Emerson Electric Co. (NYSE:EMR) is an industrial conglomerate that designs and supplies a wide variety of product technology and solutions for industrial, commercial, and consumer markets around the world.
Founded 125 years ago, Emerson Electric is now a $34 billion company that employs 115,000 people across 15 countries.
Emerson’s product and solution lineup is diverse: measurement devices, productivity and control systems, process management systems, electric motors, wind turbine pitch systems, air conditioning compressors, bearings, couplings, and alternators are all among a much larger product and service portfolio.
They operate through five business segments: Process Management (36% of fiscal year 2014 revenue), Network Power (20%), Industrial Automation (20%), Climate Technologies (16%), and Commercial & Residential Solutions (8%).
The company recently announced that it will spin off its Network Power business in a tax-free distribution to shareholders.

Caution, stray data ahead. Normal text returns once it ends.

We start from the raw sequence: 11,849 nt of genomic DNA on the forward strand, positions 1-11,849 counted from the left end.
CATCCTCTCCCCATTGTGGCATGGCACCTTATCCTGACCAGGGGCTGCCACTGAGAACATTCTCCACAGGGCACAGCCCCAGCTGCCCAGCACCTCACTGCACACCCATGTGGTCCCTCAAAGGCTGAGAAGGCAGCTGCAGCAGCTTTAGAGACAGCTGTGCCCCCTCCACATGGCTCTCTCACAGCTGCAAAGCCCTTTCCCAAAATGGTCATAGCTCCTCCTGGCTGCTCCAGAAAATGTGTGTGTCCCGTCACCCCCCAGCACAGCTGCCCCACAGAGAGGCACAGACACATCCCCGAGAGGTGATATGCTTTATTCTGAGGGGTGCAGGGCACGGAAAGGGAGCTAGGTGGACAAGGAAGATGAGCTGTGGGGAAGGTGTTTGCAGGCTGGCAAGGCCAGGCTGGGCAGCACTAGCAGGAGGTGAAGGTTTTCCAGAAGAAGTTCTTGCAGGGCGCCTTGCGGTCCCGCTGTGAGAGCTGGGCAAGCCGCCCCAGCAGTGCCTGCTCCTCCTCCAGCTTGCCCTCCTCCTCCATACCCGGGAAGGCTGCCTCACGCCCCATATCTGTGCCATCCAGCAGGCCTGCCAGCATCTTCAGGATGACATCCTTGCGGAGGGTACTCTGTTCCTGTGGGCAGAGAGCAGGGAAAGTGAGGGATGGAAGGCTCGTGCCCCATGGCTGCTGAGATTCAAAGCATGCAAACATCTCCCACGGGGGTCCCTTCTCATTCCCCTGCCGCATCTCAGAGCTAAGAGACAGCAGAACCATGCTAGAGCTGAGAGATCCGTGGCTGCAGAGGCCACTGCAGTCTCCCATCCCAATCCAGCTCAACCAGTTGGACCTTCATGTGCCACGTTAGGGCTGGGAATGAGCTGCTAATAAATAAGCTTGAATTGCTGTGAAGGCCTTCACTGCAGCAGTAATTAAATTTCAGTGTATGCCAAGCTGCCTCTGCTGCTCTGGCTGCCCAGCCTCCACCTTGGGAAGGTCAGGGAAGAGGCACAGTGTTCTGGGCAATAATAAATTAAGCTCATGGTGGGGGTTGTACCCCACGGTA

International sales represented 58% of total FY 2014 revenue.
Emerson has one of the lengthiest dividend growth streaks in the world, which is why it’s long held a place in my portfolio. While they’ve had some trouble growing over the last decade, the company is fundamentally sound across the board.
Revenue is up from $17.305 billion to $24.537 billion from fiscal years 2005 to 2014. That’s a compound annual growth rate of 3.96%.
Meanwhile, earnings per share grew from $1.70 to $3.03 over this period, which is a CAGR of 6.63%. Not outstanding, but also not particularly disappointing considering this is a cyclical company that relies on broader economic demand. In addition, like most companies selling products across the world, currency translation has had a negative effect on recent results.
Significant share repurchases have helped the bottom line’s cause; Emerson reduced the outstanding share count by approximately 16% over the last decade.
S&P Capital IQ predicts that EPS will grow at a compound annual rate of 8% over the next three years, which seems realistic. Continued strong share repurchases will help and S&P Capital IQ believes order rates have bottomed. However, restructuring charges related to the aforementioned corporate change could weigh on near-term results.